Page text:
I’ve had varying degrees of success keeping sheet order in sync across devices. Right now if I reorder sheets in a stack on my iPad it will reorder the sheets on my Mac and iPhone, even while I’m looking at them. I’ve had less luck going the other way, though in my testing, like I said, I’m staring at my devices watching paint dry. Even from the last version of the beta I used sync has improved exponentially; I imagine edge case bugs like this will get squashed in future updates.

I’ve turned the On My Mac header off in the sidebar (you can also do away with iCloud and Daedalus, if you please). My thinking here is that I want to keep my documents in sync via iCloud. Technically my documents are still “on my Mac,” just in the Mobile Documents folder. There has been a lot of hubbub about iCloud being a terrible product, but I’m enamored of it for document syncing. I use CrashPlan to constantly back up my Mac, including the Mobile Documents folder, so I feel confident that, should something go awry, I’ll always be able to restore my Ulysses database. And for documents I’m extra worried about, I can always export them.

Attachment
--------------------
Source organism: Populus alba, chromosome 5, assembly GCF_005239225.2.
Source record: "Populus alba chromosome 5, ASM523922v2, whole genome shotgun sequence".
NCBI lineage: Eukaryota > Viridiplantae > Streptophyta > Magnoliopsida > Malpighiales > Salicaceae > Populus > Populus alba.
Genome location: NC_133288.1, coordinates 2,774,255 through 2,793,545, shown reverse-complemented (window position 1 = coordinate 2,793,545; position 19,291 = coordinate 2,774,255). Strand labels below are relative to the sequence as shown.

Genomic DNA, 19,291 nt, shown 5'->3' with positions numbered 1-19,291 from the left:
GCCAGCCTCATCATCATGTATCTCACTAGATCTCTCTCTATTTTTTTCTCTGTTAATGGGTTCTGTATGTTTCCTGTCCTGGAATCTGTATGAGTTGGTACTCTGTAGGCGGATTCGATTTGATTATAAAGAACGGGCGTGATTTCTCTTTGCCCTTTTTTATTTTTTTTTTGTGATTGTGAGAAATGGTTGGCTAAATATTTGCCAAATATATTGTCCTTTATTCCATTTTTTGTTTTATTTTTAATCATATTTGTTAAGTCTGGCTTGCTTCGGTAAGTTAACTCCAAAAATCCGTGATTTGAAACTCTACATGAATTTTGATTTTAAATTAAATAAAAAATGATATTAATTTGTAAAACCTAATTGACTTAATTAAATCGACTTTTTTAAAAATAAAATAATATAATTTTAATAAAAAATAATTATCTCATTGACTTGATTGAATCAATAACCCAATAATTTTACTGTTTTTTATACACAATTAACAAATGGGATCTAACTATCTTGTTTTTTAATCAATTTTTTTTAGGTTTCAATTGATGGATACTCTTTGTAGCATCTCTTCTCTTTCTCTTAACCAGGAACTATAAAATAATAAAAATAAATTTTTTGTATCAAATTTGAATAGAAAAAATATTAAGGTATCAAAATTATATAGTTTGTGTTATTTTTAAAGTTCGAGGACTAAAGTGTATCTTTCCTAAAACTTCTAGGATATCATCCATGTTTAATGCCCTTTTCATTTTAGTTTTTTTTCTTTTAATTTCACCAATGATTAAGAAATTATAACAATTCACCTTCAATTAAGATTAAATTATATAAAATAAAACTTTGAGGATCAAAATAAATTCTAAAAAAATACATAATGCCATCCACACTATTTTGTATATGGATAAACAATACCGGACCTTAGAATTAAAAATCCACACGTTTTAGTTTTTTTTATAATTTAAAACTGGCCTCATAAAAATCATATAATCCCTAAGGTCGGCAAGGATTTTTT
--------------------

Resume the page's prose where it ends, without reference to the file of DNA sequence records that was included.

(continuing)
What’s Missing

Ulysses III is a 1.0 app. Since they wrote a brand new app from the ground up, some aspects of Ulysses 2 are missing. The biggest one you need to know about right now is universal search. You can search for text in a single sheet, but at present there is no way to search your entire database. The workaround right now is to create a filter with, but it’s not a real solution by any means.4 The Soulmen have promised this is coming in the future updates.